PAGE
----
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When creating a new TeX document, AUCTeX asks what the master file should be, for instance:

AUCTeX asks for the master file

The value specified is written into the file as an Emacs file variable (see here). For example, choosing the default in the above example results in the following initial document:

%%% Local Variables:
%%% mode: latex
%%% TeX-master: "<none>"
%%% End:

If the new file is not going to \include other TeX files, it is its own master file. To indicate this, AUCTeX's TeX-master option should be set to t (see here). This configuration is stored in the new file as a file variable as follows:

%%% TeX-master: t

Observe that in contrast to the previous example the t is not delimited with quotation marks.

Suppose that upon creating a new TeX document I am presented with the Master file query shown in the screencap above, namely

Master file: (default <none>) ~/

What should I enter if I wish to set the TeX-master variable to t? Simply writing t, thus:

Master file: (default <none>) t

doesn't work, as this results in a quoted value:

%%% TeX-master: "t"

which is not functionally equivalent to

%%% TeX-master: t

Of course, I can always edit the file variable after the document is created, but is there a way to generate a correct file from the get-go?

  • I don't get <none> as default value. I get "this file" which results in the value t. The logic for finding a default is in the function TeX-dwim-master. It looks for a buffer in the same directory which already has a master file. – YoungFrog May 30 '17 at 9:52
  • @YoungFrog: I also normally get "this file", but there are circumstances when one is presented with another default option, which may be <none> or may be some other value. I don't know what these circumstances are, but it doesn't matter. The important thing is that these circumstances occur. I know it from experience. The question is: when these circumstances occur, how can you instruct AUCTeX to set Tex-master to t? – Evan Aad May 30 '17 at 10:06
  • Ok I misread the question, I thought you wanted to debug this specific default value (which looks bogus). Back to the question : I don't have an Emacs session at hand to check, but I believe hitting C-g does that. – YoungFrog May 30 '17 at 10:17
  • 1
    What's your default value of TeX-master? Did you add the line (setq-default TeX-master nil) in your init file? – giordano May 30 '17 at 15:35
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    @giordano - I can confirm that AUCTeX also included the string "<none>" into my a file of mine as value to TeX-master. But I couldn't create a recipe to reproduce this issue. – Arash Esbati May 31 '17 at 20:16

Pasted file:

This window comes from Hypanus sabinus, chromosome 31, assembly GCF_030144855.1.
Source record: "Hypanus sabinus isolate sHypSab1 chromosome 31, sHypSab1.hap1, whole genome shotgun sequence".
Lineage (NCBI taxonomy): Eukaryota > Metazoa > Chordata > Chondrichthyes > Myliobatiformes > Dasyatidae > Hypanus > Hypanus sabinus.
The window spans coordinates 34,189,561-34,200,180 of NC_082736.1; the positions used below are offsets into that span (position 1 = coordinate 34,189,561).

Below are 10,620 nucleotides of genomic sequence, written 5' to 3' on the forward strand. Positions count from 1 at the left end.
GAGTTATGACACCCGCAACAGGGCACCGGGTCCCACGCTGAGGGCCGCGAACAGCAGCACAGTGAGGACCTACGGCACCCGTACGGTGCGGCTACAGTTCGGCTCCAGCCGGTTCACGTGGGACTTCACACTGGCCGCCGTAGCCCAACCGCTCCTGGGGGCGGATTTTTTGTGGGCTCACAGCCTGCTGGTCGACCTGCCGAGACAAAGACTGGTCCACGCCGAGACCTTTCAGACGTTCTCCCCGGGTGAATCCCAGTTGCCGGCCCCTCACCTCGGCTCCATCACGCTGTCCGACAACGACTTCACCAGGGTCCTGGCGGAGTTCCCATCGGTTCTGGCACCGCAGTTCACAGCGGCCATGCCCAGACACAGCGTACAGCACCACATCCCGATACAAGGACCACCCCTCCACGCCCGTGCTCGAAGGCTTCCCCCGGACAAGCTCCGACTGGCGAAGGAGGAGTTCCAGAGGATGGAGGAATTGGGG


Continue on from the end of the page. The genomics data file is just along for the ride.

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TL;DR version

Any of these should work. At least they work for me:

  • C-a C-k RET (go to beginning of line, kill it, confirm)
  • C-a C-k C-m (same)
  • M-p RET (insert current file name and confirm)

(The third one won't work in every circumstances.)

Longer version:

The relevant bit of code is in TeX-master-file-ask :

(let* ((default (TeX-dwim-master))
   (name (or (and (eq 'dwim TeX-master) default)
         (condition-case nil
         (read-file-name (format "Master file: (default %s) "
                     (or default "this file"))
                 nil default)
           (quit "<quit>")))))
  (cond ((string= name "<quit>")
     (setq TeX-master t))
    ((string= name default)
     (setq TeX-master default)
     (TeX-add-local-master))
    ((or
      ;; Default `read-file-name' proposes and buffer visits a file.
      (string= (expand-file-name name) (buffer-file-name))
      ;; Default of `read-file-name' and buffer does not visit a file.
      (string= name default-directory)
      ;; User typed <RET> in an empty minibuffer.
      (string= name ""))
     (setq TeX-master t)
     (TeX-add-local-master))
    (t
     (setq TeX-master (TeX-strip-extension (file-relative-name name)
                       (list TeX-default-extension)
                       'path))
     (TeX-add-local-master))))

I suggested in a comment that C-g would work but, as you can see, while hitting C-g indeed sets the file as its own master, it does not actually update the file variables accordingly.

On the other hand, doing any of these :

  • giving as input the actual name of the file being visited
  • giving as input the name of the directory in which the file lies
  • giving an empty input

will both set the variable TeX-master and update the file variables.

  • Thanks! Why is it the case that 'The third one won't work in every circumstances'? – Evan Aad May 30 '17 at 17:05
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    M-p grabs the last filename read from the history, which might not be the current filename. IOW : inserting the current filename will always work, but the key sequence I suggested might not do that in some circumstances. – YoungFrog Jun 1 '17 at 9:19
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What should I enter if I wish to set the TeX-master variable to t?

Just select the current file.

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